Peru is now celebrating the 193rd anniversary of its own Declaration of Independence by José de San Martin in Lima, as shown in the famous painting above by Juan Lepiani. As with our own Declaration of Independence, there was still a lot of fighting to come. Worse still, disunity was rampant. So much so that San Martin left for Europe in disgust and remained there until his death in 1850. Compared to what happened in South America, our own struggle for independence was a cakewalk, thanks largely to Admiral de Grasse and the French navy.
Let me give you a brief timeline. First there were the native peoples of what is now Peru, who were mostly gobbled up by the Inca empire. Then the Spanish came in under Francisco Pizarro, defeated the Incas, and set up a European-based government. All went somewhat smoothly under the Peninsular War of the early 19th century, in which the English, abetted by Spanish guerrillas, drove Napoleon’s French out of the Iberian Peninsula—at the cost of messing up their colonies in the New World. All criollo (native-born white) officials were replaced by new administrators from Spain. So, feeling disenfranchised, the criollos rebelled under Bolivar, San Martin, Sucré, O’Higgins and others. They won, effectively driving the Spanish from South America.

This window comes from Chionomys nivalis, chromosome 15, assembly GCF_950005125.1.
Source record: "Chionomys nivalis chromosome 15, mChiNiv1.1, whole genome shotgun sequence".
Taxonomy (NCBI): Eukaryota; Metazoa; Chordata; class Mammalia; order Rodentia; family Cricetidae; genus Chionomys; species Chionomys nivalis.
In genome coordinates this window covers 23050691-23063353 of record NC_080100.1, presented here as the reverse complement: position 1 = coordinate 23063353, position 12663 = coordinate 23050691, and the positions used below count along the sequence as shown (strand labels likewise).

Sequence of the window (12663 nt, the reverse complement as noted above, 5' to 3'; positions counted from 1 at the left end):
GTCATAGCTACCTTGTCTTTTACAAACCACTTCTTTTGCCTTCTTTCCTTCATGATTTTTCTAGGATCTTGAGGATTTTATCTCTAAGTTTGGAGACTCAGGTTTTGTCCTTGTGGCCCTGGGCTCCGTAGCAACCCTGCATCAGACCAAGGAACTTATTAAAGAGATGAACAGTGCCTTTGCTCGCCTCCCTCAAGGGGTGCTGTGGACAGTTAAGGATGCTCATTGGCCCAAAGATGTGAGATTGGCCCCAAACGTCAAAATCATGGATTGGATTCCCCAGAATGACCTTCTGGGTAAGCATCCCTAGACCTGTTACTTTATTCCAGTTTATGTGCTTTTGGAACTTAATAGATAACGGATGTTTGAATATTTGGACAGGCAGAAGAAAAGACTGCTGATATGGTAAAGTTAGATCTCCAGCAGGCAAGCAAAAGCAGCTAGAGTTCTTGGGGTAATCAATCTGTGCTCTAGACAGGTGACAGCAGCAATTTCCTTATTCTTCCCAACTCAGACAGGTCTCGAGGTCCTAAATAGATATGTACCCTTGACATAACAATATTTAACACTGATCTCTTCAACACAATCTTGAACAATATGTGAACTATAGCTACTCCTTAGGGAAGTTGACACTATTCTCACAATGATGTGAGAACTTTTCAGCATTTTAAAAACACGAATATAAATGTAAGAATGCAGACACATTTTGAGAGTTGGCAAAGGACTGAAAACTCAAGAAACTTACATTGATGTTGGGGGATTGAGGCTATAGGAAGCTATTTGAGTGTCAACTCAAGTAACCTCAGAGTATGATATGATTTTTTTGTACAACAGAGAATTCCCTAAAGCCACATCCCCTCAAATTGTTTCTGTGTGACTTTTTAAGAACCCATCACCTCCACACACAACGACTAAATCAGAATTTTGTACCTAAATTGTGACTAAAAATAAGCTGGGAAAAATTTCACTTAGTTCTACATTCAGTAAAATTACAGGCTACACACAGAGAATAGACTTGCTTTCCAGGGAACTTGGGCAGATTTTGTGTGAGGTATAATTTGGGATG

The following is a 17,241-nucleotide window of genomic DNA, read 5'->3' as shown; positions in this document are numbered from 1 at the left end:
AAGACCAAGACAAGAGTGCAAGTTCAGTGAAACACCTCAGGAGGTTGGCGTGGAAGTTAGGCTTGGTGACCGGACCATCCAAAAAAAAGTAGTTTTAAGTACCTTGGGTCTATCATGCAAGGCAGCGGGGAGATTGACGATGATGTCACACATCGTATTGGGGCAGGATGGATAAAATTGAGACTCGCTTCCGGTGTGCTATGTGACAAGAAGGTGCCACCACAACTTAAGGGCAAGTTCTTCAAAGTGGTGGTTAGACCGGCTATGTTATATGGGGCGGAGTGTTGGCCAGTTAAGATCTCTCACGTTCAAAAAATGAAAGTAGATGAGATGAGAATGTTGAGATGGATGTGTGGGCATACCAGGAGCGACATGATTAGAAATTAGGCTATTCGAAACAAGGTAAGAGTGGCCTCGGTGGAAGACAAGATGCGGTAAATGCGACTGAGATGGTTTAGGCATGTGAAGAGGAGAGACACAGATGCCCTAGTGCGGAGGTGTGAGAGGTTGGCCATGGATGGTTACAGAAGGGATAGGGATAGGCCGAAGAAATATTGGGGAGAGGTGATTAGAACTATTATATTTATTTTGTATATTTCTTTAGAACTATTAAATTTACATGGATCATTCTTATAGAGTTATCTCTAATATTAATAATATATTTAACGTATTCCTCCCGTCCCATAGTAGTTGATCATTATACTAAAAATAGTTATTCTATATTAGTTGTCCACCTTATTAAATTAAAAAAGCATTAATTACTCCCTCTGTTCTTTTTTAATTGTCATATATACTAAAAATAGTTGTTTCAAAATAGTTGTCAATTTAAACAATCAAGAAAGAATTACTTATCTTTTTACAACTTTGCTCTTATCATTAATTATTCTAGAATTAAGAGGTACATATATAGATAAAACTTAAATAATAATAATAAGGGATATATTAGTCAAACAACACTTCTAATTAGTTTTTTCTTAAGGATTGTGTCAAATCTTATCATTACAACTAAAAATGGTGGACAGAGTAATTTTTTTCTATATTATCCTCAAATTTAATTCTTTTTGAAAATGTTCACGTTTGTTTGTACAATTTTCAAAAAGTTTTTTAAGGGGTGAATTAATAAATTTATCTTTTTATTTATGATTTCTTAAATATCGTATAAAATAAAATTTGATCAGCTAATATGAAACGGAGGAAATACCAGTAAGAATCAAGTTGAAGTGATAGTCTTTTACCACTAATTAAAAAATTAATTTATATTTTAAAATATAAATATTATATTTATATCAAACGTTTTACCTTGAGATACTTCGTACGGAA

Even to this day, Peru is largely a criollo-run country, even though whites constitute only 15% of the population. Naturally, the 45% who are Amerindians and the 37% who are Mestizo (mixed races) currently feel disenfranchised. Is Peru due for another revolution? In a way, it had one in the 1980s and 1990s under the Shining Path and the MRTA guerrillas, who were defeated in a series of bloody confrontations in which thousands of innocent people were killed.
It is inevitable that the non-whites in power will be replaced by more of the people from the Altiplano and jungle regions as time goes on. There may be other Independence Days to come. Who knows?
After all, there are people who feel the same way in the United States, people who dress in 18th century costumes with tea bags dangling from their hats.